Ferrari has roots reaching far back in the automobile industry. The company was founded by Enzo Ferrari in 1929 and since that day, Ferrari has been at the forefront of new automobile innovations. Ferrari has made hybrid vehicles, invented the electrochromic roof and the Manettino dial, which is used on many of their models. Ferrari’s newest innovative initiatives have focussed on electric steering. Despite the backlash electric power steering is receiving from driving enthusiasts, Ferrari is determined to develop a model which can win over even the most critical automotive service technicians.
Electric Power Steering: Pros and Cons
The electric power steering system (EPS) was introduced approximately a decade ago as a more effective alternative to hydraulic power steering. EPS uses an electric motor with sensors that detect the torque of the steering column, to which a computer applies assistive torque via the motor. This can benefit the driver by easing the pressure of driving, but is also beneficial for removing some weight from the vehicle with the elimination of the hydraulic pump, cooler, fluid and hoses. The downside to electric power steering systems—and those pursuing auto careers may attest to this—is that much of the freedom of driving is lost. There is a widespread complaint that vehicles with electric power steering have a “lack of feel” when driving, because much of the manual process has been diverted from driver to electric motor and sensors.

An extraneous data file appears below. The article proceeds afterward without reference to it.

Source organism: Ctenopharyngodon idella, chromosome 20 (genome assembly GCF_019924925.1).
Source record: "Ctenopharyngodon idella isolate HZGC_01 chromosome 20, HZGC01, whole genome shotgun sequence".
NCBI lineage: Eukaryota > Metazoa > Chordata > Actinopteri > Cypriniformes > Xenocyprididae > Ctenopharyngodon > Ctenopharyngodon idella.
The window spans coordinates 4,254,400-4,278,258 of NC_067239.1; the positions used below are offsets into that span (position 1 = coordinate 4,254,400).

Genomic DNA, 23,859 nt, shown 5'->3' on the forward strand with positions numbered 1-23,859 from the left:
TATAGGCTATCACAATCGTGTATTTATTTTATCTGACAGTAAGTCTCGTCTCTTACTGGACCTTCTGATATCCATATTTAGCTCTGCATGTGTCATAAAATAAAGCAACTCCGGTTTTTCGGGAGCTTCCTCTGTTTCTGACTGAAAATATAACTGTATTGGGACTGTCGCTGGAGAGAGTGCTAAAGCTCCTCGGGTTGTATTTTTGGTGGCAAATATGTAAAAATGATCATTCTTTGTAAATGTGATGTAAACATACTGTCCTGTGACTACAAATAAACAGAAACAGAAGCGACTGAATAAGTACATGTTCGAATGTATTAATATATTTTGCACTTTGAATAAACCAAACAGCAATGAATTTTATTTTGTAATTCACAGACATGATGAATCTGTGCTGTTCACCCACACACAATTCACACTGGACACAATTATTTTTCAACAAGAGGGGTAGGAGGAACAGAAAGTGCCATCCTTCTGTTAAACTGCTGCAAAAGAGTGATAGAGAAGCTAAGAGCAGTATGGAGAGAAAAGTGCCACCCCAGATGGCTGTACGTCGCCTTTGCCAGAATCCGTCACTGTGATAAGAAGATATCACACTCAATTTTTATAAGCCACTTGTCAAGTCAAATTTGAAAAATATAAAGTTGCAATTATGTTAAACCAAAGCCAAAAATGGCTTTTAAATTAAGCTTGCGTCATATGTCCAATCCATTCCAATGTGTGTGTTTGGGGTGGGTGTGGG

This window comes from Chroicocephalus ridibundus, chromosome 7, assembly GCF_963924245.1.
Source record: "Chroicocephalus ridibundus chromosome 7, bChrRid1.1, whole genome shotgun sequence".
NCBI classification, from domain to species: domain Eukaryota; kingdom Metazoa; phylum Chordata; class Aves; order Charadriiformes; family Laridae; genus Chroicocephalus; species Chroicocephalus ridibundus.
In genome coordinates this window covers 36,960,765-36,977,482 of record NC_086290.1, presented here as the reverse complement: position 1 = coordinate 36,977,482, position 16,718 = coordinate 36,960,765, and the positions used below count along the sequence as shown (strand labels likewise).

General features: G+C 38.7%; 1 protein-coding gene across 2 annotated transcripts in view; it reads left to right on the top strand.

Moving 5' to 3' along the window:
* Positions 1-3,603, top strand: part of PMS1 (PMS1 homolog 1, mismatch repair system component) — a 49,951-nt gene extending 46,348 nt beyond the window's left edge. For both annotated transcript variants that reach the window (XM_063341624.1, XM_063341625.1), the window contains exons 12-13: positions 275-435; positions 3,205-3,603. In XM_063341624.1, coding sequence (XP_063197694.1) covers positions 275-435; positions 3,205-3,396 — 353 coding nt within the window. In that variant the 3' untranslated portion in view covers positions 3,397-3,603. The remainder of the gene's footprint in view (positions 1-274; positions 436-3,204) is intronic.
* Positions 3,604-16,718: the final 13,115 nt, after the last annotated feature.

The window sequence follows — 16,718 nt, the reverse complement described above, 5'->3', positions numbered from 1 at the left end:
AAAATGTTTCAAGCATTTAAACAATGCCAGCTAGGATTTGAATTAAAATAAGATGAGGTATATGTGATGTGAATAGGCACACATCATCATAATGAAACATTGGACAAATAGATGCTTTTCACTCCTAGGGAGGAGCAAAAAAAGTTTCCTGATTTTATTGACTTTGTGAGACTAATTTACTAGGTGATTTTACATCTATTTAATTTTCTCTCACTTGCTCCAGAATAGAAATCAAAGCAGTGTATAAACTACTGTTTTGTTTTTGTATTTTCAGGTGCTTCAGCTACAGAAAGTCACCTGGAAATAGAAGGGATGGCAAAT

Ferrari’s Electronic Steering Assist
Ferrari has just recently patented their all-new electronic steering assist. The new system will use existing EPS hardware, but is reconfigured in order to reduce transmission error, which translates to slack between the driver turning the steering wheel and the response from the front-wheel drive. The system also aims to reduce the effort required to turn the steering wheel. The bonus is that this system does not require a whole new installation. Instead, the current EPS system will be enhanced through software which corrects certain inconsistencies, like the amount of effort needed to turn left or right with the steering wheel. While these issues wouldn’t be noticeable to the average driver, they are a critical part of the driving experience in a race car like a Ferrari.
Automobile Companies Following the EPS Trend
Although Ferrari is the first automobile company to patent their own electronic steering assist software, they are not the first company to install electric power steering in their vehicles. The 2015 Corvette Stingray uses a new electric power steering system, which the company says delivers more precise control, along with greater variability of effort for high-performance driving. The Infiniti Q50 is developing a whole new driving system which students in mechanic colleges will be itching to get their hands on. Infiniti calls it the “drive-by-wire” model, which means there is no mechanical connection between the steering wheel and the tires – only electric signals.
What is your take on electric power steering in sports cars—do you believe it enhances or detracts from the driving experience?